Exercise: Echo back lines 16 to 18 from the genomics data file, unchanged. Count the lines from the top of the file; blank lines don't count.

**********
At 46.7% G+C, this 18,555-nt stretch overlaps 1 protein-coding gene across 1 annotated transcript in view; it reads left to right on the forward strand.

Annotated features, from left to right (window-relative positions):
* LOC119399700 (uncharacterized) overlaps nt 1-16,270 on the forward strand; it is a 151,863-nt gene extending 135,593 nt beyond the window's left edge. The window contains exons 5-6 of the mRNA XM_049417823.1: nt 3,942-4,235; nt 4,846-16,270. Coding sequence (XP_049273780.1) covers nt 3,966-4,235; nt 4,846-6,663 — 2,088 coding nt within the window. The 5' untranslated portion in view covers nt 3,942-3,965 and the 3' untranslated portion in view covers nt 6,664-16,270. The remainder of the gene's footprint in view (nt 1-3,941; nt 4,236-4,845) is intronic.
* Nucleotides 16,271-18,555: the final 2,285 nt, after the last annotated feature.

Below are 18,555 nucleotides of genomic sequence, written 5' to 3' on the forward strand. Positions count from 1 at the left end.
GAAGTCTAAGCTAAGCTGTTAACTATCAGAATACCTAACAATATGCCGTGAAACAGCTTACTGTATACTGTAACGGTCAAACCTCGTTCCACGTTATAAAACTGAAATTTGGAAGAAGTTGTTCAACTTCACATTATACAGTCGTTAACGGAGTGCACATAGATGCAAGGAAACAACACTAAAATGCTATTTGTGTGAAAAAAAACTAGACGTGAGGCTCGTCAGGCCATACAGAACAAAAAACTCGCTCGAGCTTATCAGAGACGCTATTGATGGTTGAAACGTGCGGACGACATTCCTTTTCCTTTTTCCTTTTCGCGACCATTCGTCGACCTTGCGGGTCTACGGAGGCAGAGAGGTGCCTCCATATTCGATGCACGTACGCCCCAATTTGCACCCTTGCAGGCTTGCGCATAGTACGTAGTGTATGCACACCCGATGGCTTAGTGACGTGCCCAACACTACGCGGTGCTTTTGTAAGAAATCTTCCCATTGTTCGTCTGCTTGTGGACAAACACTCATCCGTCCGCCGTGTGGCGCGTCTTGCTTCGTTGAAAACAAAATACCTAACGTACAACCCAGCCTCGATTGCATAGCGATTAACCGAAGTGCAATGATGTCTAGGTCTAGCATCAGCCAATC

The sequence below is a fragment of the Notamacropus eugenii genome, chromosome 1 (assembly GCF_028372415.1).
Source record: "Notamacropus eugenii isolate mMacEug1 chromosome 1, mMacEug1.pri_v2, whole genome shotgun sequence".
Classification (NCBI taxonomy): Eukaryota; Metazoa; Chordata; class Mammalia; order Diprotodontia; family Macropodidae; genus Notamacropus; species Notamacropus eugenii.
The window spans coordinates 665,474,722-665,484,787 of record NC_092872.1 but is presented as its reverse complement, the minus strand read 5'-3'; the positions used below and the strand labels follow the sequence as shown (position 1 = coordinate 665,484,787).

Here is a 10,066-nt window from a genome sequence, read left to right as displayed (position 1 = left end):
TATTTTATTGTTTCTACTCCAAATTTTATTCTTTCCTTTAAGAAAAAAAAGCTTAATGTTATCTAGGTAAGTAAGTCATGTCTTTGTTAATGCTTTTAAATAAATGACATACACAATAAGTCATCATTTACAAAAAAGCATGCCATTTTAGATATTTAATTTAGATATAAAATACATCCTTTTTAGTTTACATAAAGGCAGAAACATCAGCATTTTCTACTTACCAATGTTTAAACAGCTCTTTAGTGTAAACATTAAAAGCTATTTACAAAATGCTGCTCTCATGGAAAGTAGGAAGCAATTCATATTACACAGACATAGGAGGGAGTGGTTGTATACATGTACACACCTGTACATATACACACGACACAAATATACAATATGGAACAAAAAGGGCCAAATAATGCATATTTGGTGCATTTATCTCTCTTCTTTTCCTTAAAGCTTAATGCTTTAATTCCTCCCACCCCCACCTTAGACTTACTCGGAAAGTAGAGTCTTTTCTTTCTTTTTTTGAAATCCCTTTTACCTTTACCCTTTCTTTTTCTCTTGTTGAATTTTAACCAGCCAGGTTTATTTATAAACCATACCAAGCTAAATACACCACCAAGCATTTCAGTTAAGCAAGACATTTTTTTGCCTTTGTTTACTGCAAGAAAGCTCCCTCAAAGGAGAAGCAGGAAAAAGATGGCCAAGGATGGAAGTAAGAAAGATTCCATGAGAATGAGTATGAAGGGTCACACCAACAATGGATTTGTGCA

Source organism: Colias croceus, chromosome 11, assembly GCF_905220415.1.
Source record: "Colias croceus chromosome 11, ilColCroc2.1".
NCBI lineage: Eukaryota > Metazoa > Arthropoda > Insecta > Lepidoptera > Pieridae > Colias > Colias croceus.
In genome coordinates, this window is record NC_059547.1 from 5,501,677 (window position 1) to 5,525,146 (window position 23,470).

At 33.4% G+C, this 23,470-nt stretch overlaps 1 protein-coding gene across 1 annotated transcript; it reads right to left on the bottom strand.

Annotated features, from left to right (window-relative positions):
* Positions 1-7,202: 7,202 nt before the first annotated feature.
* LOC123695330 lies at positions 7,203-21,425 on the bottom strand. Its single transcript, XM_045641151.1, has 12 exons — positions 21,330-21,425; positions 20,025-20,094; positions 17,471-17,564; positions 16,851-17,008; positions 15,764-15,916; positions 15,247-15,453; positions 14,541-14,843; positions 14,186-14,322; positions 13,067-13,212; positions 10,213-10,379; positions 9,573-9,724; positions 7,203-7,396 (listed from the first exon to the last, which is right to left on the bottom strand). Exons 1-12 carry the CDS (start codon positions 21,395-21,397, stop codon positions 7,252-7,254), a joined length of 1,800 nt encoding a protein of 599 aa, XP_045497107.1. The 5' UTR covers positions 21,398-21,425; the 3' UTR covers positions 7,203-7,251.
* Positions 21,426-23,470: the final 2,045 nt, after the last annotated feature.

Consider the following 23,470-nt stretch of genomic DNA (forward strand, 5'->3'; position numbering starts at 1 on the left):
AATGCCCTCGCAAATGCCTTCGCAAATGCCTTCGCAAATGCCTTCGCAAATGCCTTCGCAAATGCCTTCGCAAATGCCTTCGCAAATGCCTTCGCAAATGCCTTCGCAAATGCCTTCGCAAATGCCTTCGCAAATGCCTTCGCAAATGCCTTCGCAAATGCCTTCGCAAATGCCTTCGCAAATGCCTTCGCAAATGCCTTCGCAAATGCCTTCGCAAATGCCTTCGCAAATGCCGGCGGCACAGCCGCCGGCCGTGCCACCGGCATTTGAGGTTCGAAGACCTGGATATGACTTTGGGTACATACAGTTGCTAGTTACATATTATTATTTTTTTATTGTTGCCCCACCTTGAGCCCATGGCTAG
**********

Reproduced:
In genome coordinates, this window is record NC_059547.1 from 5,501,677 (window position 1) to 5,525,146 (window position 23,470).

At 33.4% G+C, this 23,470-nt stretch overlaps 1 protein-coding gene across 1 annotated transcript; it reads right to left on the bottom strand.

Annotated features, from left to right (window-relative positions):